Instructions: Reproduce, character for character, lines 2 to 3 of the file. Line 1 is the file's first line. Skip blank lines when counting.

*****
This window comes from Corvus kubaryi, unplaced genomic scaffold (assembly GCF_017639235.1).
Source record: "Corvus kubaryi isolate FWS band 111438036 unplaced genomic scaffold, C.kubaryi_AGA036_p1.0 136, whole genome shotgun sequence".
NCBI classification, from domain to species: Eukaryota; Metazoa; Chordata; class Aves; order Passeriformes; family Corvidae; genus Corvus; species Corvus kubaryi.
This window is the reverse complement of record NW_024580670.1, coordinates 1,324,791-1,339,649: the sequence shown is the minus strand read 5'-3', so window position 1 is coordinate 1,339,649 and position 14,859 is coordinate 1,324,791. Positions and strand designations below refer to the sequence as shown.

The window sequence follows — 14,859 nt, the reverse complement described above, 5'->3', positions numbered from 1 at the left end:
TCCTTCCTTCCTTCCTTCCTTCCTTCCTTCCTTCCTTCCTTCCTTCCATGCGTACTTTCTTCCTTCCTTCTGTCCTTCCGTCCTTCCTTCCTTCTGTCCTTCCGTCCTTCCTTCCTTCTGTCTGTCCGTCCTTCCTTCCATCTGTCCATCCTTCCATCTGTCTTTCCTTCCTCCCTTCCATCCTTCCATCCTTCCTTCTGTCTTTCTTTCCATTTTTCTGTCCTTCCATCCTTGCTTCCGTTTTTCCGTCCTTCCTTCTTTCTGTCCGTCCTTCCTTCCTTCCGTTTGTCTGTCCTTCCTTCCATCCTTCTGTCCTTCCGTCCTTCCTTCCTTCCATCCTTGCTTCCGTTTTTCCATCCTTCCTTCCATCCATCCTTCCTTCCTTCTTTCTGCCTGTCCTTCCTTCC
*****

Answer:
Source record: "Corvus kubaryi isolate FWS band 111438036 unplaced genomic scaffold, C.kubaryi_AGA036_p1.0 136, whole genome shotgun sequence".
NCBI classification, from domain to species: Eukaryota; Metazoa; Chordata; class Aves; order Passeriformes; family Corvidae; genus Corvus; species Corvus kubaryi.